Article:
Some people avoid the dentist because they fear pain or cannot afford to go. However, poor oral health can lead to more than cavities and gum disease. It may cause a number of adverse health conditions. There are many reasons beyond clean and healthy teeth to visit a dentist regularly.

Increased Risk of Diabetes

Oral care and blood sugar levels share a strange relationship. Studies indicate that people with missing teeth are at higher risk of developing diabetes. Having fewer teeth may cause inflammation in the bloodstream, which can disrupt blood sugar levels. Conversely, individuals with diabetes are at higher risk of having gum disease and cavities.



Low Birth Weight

Poor oral health can be dangerous for pregnant women and may lead to the passage of serious conditions to the newborn. Studies suggest a link between poor dental condition and premature births and low birth weight babies. These babies may be at risk of infections, formative abnormalities, developmental challenges, and even infant death.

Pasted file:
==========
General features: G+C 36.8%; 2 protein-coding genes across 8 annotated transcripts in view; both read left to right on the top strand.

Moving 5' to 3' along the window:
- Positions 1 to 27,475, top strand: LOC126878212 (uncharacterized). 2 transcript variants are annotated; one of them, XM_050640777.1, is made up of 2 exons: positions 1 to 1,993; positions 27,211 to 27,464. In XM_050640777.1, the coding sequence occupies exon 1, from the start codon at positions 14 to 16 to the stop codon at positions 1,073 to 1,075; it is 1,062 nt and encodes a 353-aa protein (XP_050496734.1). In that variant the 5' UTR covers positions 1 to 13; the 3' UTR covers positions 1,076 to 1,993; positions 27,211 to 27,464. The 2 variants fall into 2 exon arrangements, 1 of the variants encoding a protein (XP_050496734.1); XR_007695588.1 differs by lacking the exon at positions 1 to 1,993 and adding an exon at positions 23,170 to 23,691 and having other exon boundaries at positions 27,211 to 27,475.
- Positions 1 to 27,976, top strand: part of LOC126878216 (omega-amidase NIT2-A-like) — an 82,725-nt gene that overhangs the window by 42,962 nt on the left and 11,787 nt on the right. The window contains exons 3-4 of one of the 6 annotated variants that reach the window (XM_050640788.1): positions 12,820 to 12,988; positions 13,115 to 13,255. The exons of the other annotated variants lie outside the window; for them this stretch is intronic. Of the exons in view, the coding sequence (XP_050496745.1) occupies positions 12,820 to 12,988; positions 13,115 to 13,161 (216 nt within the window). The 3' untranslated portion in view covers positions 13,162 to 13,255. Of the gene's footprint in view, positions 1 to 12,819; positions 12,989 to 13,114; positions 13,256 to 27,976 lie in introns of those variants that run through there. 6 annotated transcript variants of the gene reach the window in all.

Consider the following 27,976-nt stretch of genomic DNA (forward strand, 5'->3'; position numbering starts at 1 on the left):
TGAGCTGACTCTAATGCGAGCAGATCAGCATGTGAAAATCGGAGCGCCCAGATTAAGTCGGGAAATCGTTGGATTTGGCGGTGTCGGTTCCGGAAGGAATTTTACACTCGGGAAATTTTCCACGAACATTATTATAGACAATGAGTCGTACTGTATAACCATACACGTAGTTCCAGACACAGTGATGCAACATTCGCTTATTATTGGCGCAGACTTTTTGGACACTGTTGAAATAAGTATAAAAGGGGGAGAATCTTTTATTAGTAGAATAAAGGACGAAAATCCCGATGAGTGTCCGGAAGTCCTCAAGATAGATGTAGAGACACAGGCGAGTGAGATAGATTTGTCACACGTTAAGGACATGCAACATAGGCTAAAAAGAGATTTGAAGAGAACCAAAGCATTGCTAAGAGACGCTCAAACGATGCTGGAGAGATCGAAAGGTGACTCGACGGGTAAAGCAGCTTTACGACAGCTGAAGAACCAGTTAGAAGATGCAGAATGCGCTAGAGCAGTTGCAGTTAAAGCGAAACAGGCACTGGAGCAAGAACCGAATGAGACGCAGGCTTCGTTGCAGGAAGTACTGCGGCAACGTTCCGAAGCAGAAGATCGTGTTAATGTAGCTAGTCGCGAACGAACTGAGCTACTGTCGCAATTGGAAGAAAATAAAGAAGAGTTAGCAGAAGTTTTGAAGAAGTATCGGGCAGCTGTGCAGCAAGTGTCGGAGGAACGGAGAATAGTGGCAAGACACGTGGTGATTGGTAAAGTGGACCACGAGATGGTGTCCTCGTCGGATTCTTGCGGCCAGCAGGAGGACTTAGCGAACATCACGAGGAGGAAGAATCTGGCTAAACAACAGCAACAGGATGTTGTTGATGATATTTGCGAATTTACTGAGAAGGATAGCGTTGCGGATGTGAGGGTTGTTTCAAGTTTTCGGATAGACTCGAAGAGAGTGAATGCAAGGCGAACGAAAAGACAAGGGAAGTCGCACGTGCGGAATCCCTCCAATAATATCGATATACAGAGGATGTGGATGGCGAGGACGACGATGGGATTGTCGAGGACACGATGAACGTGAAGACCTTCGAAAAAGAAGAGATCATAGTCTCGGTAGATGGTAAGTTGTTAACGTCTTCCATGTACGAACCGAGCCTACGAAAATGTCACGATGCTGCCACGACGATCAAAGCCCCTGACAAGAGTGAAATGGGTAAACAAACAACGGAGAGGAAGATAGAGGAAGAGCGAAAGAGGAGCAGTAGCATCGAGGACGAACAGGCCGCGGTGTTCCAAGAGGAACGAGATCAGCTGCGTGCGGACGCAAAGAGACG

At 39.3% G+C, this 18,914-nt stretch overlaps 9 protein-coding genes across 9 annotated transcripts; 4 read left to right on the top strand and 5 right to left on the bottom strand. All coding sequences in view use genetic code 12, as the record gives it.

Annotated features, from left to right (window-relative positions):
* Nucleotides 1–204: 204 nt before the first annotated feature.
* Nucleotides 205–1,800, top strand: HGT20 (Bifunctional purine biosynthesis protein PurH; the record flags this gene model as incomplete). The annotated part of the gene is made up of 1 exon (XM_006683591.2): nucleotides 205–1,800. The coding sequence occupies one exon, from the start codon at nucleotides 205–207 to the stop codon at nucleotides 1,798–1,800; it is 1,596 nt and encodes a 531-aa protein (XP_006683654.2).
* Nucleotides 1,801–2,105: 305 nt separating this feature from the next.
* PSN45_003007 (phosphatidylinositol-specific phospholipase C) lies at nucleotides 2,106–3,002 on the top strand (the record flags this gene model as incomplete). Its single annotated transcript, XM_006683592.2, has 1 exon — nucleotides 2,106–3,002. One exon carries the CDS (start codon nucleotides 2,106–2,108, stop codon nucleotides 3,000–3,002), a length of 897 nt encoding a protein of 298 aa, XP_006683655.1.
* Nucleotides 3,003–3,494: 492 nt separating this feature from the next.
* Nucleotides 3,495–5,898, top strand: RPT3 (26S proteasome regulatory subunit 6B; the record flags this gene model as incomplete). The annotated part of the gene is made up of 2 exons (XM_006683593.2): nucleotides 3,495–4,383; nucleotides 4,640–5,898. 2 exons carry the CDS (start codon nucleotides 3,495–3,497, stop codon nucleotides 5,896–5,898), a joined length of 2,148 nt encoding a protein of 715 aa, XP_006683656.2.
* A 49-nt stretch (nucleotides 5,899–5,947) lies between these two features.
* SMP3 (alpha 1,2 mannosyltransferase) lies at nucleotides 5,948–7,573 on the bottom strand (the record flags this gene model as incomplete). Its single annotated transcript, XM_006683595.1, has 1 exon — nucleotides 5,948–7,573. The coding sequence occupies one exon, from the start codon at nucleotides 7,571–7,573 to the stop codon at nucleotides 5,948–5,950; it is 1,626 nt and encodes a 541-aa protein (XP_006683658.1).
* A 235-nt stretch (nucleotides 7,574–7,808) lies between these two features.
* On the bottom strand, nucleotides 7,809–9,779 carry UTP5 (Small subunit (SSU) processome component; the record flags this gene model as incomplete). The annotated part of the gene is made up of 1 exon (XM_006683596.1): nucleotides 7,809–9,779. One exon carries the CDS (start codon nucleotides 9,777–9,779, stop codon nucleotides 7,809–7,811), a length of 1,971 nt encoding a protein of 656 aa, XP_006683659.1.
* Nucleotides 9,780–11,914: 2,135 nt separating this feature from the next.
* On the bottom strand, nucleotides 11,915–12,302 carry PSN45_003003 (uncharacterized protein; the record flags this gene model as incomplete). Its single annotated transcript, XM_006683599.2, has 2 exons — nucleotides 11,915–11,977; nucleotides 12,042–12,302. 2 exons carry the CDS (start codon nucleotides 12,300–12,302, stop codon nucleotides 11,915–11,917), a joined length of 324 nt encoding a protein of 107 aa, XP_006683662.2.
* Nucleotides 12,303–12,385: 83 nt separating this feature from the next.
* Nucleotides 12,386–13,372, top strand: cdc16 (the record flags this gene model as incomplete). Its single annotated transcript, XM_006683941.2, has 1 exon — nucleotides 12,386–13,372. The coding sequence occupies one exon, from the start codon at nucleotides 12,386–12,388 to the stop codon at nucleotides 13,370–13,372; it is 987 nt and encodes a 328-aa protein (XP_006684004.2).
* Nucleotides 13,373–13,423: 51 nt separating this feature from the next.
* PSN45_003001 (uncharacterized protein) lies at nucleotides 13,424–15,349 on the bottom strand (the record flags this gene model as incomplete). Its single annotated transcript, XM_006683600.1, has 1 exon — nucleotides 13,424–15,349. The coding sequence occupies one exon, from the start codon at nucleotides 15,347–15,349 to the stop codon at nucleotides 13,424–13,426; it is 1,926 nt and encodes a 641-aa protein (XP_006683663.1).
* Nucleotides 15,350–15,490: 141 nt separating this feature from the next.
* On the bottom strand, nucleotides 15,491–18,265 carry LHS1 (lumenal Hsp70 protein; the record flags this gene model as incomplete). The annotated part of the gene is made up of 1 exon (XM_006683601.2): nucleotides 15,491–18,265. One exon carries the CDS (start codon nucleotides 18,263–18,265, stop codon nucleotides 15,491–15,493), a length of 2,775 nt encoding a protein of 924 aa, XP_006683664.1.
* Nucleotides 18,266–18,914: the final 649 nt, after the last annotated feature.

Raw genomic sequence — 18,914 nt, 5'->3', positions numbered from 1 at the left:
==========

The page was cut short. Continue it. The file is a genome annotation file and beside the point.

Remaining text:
Respiratory Problems

Certain respiratory problems may be related to gum disease. The bacteria responsible for plaque formation can travel from the mouth to the lungs via the respiratory tract and aggravate existing breathing problems or incite new ones. The elderly and people with compromised immunity could be at higher risk of such gum disease-related respiratory complications.



Higher Possibility of Dementia

Though there is no firm relationship between gum disease and dementia, studies show that the brains of people with dementia are more likely to contain a bacterium associated with oral problems. Dementia causes memory loss and confusion, among other conditions, and can impede routine functioning to a significant extent.



Weakened Bones

Research indicates that people with missing teeth and weakened periodontal bone, which supports the teeth, may be at a higher risk of developing osteoporosis. Research also suggests a link between a weakened skeletal structure and periodontal deficiencies.



Possibility of Heart Disease

Studies have shown a connection between poor dental health and a higher risk of cardiovascular disease. Even though researchers have not established the exact association between the two, poor oral health may adversely affect vital organs such as the heart, possibly by triggering inflammation.




There may be a link between missing teeth and obesity, perhaps because people who have lost teeth cannot chew food properly. People with poor oral health or missing teeth may avoid lower-calorie foods like fresh fruits and vegetables because they're harder to chew and bite. Instead, high-fat foods that are easier to chew may become the preferred food choice.



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